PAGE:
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An abelian surface $A$ is called singular if it has maximal Picard number $\rho(A) = 4$.

By work of Shioda-Mitani, any singular abelian surface $A$ is the product $A = E_1 \times E_2$ of two isogenous elliptic curves with complex multiplication. If both $E_1$ and $E_2$ are defined over $\mathbb Q$, then $A$ is of course defined over $\mathbb Q$.

Are there examples of singular abelian surfaces $A$ defined over $\mathbb Q$ which cannot be written as the product of two elliptic curves defined over $\mathbb Q$?

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This is a complement to Joe Silverman's answer and is a bit long for a comment. One seeks to find a $\mathbb{Q}$-curve $E$ so that $\mathbb{Q}(j(E))$ is a quadratic extension of $\mathbb{Q}$. One such $\mathbb{Q}$-curve is $E : y^{2} + \sqrt{2} xy + y = x^{3} + x^{2} + (-2\sqrt{2} - 3) x + \sqrt{2} + 1$, which has CM by $\mathbb{Z}[\sqrt{-6}]$. Moreover, according to the LMFDB database of genus 2 curves, if $C : y^{2} + x^{3} y = x^{3} + 2$, then the Jacobian of $C$ is isogenous to the square of $E$. Is it true that the Jacobian of $C$ is isomorphic to this product? Apparently, Shioda and Mitani proved that if an abelian surface is isogenous to a product of two isogenous elliptic curves with CM, then it is isomorphic to a product of two elliptic curves (which must be isogenous and have CM, necessarily).

Note: I don't think one needs to have a $\mathbb{Q}$-curve whose $j$-invariant is defined over a quadratic extension. Another example is $C : y^{2} = x^{5} - x$ whose Jacobian decomposes as the square of a $\mathbb{Q}$-curve defined over $\mathbb{Q}(\sqrt{2})$ which is not a base change from $\mathbb{Q}$, but whose $j$-invariant is $8000$.

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I think that what you want is contained in the theory of $\mathbb Q$-curves, which are elliptic curves defined over $\overline {\mathbb Q}$ that are isogenous to all of their Galois conjugates. Dick Gross studied CM $\mathbb Q$-curves in his thesis, which was published in [1]. So you'd need to use Gross' work to find a CM $\mathbb Q$-curve $E$ such that $\mathbb Q(j(E))$ is a quadratic extension of $\mathbb Q$.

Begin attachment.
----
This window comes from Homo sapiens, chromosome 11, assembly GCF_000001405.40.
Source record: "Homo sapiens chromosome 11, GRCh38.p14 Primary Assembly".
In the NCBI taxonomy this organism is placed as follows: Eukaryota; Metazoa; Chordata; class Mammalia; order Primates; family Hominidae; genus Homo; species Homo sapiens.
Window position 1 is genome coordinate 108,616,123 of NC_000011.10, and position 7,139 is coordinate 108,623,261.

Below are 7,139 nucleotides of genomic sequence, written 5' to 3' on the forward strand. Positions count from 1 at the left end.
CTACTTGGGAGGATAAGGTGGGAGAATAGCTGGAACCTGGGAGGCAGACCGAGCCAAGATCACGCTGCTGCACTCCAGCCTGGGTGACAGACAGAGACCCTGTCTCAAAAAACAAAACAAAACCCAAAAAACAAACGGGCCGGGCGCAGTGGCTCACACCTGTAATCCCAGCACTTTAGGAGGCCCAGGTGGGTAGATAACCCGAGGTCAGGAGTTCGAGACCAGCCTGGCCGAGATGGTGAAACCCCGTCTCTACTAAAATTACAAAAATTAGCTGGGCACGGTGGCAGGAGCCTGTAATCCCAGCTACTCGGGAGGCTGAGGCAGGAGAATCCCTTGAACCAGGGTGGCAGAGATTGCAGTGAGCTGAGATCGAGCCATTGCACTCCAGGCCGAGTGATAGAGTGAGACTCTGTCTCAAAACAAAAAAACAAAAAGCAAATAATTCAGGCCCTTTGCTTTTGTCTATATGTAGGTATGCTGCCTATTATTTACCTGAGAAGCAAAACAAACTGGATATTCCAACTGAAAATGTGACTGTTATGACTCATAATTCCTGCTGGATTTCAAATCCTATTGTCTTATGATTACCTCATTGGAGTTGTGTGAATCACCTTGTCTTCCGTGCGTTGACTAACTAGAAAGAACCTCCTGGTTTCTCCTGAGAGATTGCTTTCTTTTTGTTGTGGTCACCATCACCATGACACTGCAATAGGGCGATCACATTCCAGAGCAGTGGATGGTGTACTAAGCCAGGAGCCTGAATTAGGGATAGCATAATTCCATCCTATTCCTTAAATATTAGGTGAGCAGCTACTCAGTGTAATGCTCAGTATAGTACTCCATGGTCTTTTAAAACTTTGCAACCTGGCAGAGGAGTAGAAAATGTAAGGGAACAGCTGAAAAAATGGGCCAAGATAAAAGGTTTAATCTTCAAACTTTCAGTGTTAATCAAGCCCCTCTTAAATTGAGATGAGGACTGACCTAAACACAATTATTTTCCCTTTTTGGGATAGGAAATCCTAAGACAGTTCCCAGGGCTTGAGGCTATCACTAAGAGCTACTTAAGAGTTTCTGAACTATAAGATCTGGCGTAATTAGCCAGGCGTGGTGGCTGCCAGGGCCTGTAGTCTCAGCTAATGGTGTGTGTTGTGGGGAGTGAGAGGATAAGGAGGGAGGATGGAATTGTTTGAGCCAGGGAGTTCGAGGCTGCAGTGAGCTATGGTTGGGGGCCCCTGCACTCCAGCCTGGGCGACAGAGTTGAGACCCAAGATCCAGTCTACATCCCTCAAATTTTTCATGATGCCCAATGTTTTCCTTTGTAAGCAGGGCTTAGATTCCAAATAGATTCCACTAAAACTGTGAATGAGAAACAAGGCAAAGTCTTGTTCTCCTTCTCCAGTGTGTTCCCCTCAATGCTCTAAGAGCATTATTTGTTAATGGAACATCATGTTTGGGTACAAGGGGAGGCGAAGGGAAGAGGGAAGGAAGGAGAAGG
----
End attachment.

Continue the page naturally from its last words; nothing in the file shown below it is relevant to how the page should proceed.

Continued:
[1] Gross, Benedict H. Arithmetic on elliptic curves with complex multiplication. With an appendix by B. Mazur. Lecture Notes in Mathematics, 776. Springer, Berlin, 1980. iii+95 pp. MR0563921

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  • $\begingroup$ Yes, you are right. If $A$ is a singular abelian surface over $\mathbb{C}$ which can be defined over $\mathbb{Q}$, then $A$ is isomorphic to $E_1\times E_2$ with $E_1$ and $E_2$ isogenous CM elliptic $\mathbb{Q}$-curves. $\endgroup$ – Ariyan Javanpeykar Jun 5 '18 at 13:49
  • $\begingroup$ Take a CM $\mathbb Q$-curve $E$ such that $\mathbb Q(j(E))$ is a quadratic extension of $\mathbb Q$. Let $E'$ be its Galois conjugate. Then $A = E\times E'$ is a singular abelian surface. You mean that $A$ is a good candidate for what I am looking for? How could one prove that $A$ is defined over $\mathbb Q$? $\endgroup$ – Davide Cesare Veniani Jun 5 '18 at 15:37
  • $\begingroup$ The abelian surface $E\times E'$ is isomorphic to itself under the action of Gal$(\overline{\mathbb Q}/\mathbb Q)$, since Galois just swaps the factors, so its field of moduli is $\mathbb Q$. I guess maybe one needs to do a bit more to prove that $\mathbb Q$ is a field of definition. Is that what you're worried about? $\endgroup$ – Joe Silverman Jun 5 '18 at 15:57
  • $\begingroup$ Yes, exactly. I wouldn't know how to produce equations with coefficients $\mathbb Q$ for $E \times E'$ (or to prove that it is defined over $\mathbb Q$ in some other way). $\endgroup$ – Davide Cesare Veniani Jun 5 '18 at 16:10

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